October 31, 2014 12:11 pm
Have you ever felt challenged, strained, forced, constrained, stressed out by work or impending pledges? Have you ever worked with a strict deadline to complete your tasks? We assume this is familiar to most of us, but lately it happens not only to individuals, but also to great institutions. Particularly banks. It’s recent news that all the bank system in Europe has been scrupulously examined, “stressed”, by the European Central Bank, ECB. According to biology and psychology, stress is a reaction to a stimulus, a trigger or a so called “stressor”. But what kind of a stressor the banks have been subjected to? What can worry what are believed to be trusted financial institutions? What has challenged them? What type of strain can affect the solid foundations of a bank?
The answer is money, of course, credits, liquidity, deposits, loans, interests, haves and have nots. We won’t get bored with the details and the complexity of European economic policy, or accounting, with its strict standards, we are instead interested in and fascinated by words. The IATE term of the week is, as you may have guessed, “stress test”. We have chosen it for its massive presence in the media, among other words, for we find it very intriguing and useful in times of economic turmoil. A possible short definition of a “stress test” would be “a trial of resistence”, in its most general meaning. You can find one of the first use of the term in engineering physics, where “stress test” is the synonym of a simulation of strain for a power station in order to reassess the safety margins. We surely don’t need to be reminded about the safety in nuclear plants at all. But this is just one of the fields in which stress tests are used. Statistics and various technologies and industrial processes, too, have their own version, with some variations like the “step stress test”, which defines some rather esoteric regulation that involves a series of graduated interventions.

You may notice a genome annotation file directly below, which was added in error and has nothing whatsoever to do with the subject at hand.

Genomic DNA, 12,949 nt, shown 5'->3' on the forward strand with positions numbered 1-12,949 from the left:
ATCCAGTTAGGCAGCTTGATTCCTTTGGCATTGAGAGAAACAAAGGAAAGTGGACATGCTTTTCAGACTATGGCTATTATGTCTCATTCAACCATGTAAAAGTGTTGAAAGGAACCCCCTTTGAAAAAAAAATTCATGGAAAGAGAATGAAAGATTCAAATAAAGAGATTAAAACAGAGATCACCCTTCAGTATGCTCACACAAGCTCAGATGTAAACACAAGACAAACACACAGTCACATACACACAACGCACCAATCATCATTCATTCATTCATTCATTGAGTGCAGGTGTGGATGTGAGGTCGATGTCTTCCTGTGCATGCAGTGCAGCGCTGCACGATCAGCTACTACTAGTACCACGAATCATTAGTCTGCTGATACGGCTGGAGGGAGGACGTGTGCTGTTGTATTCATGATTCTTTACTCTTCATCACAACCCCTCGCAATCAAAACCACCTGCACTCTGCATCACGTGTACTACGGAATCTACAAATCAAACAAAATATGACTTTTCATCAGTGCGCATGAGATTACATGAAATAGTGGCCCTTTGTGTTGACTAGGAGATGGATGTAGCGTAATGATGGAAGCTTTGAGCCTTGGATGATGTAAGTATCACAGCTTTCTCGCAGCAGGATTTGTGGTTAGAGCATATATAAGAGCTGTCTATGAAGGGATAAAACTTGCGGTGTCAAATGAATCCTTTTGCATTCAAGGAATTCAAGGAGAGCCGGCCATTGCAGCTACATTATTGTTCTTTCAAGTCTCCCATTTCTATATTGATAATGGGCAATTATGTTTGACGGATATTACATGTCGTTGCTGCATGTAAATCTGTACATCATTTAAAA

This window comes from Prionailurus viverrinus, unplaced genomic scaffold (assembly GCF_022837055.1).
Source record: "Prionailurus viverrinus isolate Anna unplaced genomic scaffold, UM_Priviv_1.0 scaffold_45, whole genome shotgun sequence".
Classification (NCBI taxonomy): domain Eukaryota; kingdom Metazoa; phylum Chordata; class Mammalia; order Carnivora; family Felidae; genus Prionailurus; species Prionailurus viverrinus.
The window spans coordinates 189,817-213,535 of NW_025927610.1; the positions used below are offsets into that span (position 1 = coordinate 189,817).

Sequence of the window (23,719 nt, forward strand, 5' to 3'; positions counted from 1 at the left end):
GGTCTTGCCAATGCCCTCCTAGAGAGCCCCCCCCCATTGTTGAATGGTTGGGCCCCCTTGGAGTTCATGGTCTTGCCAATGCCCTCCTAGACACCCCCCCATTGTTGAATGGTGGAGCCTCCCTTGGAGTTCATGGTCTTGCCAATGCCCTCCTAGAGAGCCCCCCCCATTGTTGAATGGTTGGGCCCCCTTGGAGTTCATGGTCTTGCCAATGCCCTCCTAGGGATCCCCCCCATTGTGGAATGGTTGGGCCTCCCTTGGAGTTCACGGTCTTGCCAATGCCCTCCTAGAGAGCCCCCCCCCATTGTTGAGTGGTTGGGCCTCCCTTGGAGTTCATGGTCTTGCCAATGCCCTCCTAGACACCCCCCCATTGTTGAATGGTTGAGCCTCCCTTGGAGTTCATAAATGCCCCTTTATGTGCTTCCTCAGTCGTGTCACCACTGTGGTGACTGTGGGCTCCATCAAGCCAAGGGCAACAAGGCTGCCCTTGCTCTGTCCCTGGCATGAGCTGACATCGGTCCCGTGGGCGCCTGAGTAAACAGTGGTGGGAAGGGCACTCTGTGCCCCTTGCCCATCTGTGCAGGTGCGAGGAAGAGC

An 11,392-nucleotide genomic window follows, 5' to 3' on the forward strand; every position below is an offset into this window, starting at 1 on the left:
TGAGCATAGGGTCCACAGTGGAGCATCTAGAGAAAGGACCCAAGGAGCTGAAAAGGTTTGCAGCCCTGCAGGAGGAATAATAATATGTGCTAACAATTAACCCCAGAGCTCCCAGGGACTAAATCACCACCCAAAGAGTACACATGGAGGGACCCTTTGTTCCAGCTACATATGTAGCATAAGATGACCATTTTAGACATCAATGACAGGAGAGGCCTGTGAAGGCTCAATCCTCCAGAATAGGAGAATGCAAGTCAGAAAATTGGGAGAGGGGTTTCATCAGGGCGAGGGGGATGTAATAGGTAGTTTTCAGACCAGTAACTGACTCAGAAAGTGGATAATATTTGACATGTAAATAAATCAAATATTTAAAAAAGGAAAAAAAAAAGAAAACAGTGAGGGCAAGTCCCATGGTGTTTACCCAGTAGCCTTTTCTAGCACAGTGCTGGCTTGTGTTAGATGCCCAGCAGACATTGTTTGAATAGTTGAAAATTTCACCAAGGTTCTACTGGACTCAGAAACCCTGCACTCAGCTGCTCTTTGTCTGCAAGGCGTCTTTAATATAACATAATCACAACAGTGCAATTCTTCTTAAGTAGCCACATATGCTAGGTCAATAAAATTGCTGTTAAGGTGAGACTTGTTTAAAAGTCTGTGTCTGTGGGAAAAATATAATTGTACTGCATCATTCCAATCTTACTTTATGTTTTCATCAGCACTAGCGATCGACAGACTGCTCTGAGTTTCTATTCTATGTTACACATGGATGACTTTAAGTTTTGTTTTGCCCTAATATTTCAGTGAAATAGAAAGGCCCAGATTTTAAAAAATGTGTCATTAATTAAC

Back to finance and economy, we have various examples of its use, from macroeconomics to banking, each time with a slightly new meaning, according to the specificities of the different disciplines. Media always use the expression as it is, “stress test”, to refer to most of them. As for its exact meaning in finance and banking, here is the definition from IATE: “test to identify vulnerabilities across institutions, markets or economies that could undermine the stability of the financial system”.
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Social Media Specialist
Communication Trainee at TermCoord
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